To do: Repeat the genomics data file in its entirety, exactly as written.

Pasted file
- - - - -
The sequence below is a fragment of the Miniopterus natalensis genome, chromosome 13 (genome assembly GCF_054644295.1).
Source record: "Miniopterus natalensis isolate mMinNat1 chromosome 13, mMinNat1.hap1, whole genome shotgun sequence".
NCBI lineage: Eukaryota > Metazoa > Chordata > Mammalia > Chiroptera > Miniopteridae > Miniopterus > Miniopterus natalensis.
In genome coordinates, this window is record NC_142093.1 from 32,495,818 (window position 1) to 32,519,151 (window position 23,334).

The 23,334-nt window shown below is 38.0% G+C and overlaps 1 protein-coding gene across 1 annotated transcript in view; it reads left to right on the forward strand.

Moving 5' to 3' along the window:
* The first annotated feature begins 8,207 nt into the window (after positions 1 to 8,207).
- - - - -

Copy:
The sequence below is a fragment of the Miniopterus natalensis genome, chromosome 13 (genome assembly GCF_054644295.1).
Source record: "Miniopterus natalensis isolate mMinNat1 chromosome 13, mMinNat1.hap1, whole genome shotgun sequence".
NCBI lineage: Eukaryota > Metazoa > Chordata > Mammalia > Chiroptera > Miniopteridae > Miniopterus > Miniopterus natalensis.
In genome coordinates, this window is record NC_142093.1 from 32,495,818 (window position 1) to 32,519,151 (window position 23,334).

The 23,334-nt window shown below is 38.0% G+C and overlaps 1 protein-coding gene across 1 annotated transcript in view; it reads left to right on the forward strand.

Moving 5' to 3' along the window:
* The first annotated feature begins 8,207 nt into the window (after positions 1 to 8,207).